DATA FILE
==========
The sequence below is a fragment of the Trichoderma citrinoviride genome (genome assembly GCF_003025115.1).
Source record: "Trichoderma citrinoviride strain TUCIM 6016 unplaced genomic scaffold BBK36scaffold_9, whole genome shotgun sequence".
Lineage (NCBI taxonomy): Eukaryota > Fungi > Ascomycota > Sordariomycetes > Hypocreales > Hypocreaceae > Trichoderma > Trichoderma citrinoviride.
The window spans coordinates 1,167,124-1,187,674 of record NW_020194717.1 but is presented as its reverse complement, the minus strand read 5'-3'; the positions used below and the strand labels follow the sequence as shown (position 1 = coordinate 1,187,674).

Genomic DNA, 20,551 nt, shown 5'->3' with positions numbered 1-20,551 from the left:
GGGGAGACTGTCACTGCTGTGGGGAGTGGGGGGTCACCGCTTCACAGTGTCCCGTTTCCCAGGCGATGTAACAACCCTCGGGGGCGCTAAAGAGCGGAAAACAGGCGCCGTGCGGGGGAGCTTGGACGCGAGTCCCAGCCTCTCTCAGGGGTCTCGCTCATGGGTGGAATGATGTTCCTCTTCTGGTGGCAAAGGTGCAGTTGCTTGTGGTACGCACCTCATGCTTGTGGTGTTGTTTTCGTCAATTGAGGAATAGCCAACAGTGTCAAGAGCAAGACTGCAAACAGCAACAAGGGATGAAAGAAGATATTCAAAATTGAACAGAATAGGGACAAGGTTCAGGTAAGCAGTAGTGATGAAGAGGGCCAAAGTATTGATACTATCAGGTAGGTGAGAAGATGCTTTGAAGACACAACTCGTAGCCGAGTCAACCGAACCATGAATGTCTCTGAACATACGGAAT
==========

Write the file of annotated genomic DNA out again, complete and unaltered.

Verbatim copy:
The sequence below is a fragment of the Trichoderma citrinoviride genome (genome assembly GCF_003025115.1).
Source record: "Trichoderma citrinoviride strain TUCIM 6016 unplaced genomic scaffold BBK36scaffold_9, whole genome shotgun sequence".
Lineage (NCBI taxonomy): Eukaryota > Fungi > Ascomycota > Sordariomycetes > Hypocreales > Hypocreaceae > Trichoderma > Trichoderma citrinoviride.
The window spans coordinates 1,167,124-1,187,674 of record NW_020194717.1 but is presented as its reverse complement, the minus strand read 5'-3'; the positions used below and the strand labels follow the sequence as shown (position 1 = coordinate 1,187,674).

Genomic DNA, 20,551 nt, shown 5'->3' with positions numbered 1-20,551 from the left:
GGGGAGACTGTCACTGCTGTGGGGAGTGGGGGGTCACCGCTTCACAGTGTCCCGTTTCCCAGGCGATGTAACAACCCTCGGGGGCGCTAAAGAGCGGAAAACAGGCGCCGTGCGGGGGAGCTTGGACGCGAGTCCCAGCCTCTCTCAGGGGTCTCGCTCATGGGTGGAATGATGTTCCTCTTCTGGTGGCAAAGGTGCAGTTGCTTGTGGTACGCACCTCATGCTTGTGGTGTTGTTTTCGTCAATTGAGGAATAGCCAACAGTGTCAAGAGCAAGACTGCAAACAGCAACAAGGGATGAAAGAAGATATTCAAAATTGAACAGAATAGGGACAAGGTTCAGGTAAGCAGTAGTGATGAAGAGGGCCAAAGTATTGATACTATCAGGTAGGTGAGAAGATGCTTTGAAGACACAACTCGTAGCCGAGTCAACCGAACCATGAATGTCTCTGAACATACGGAAT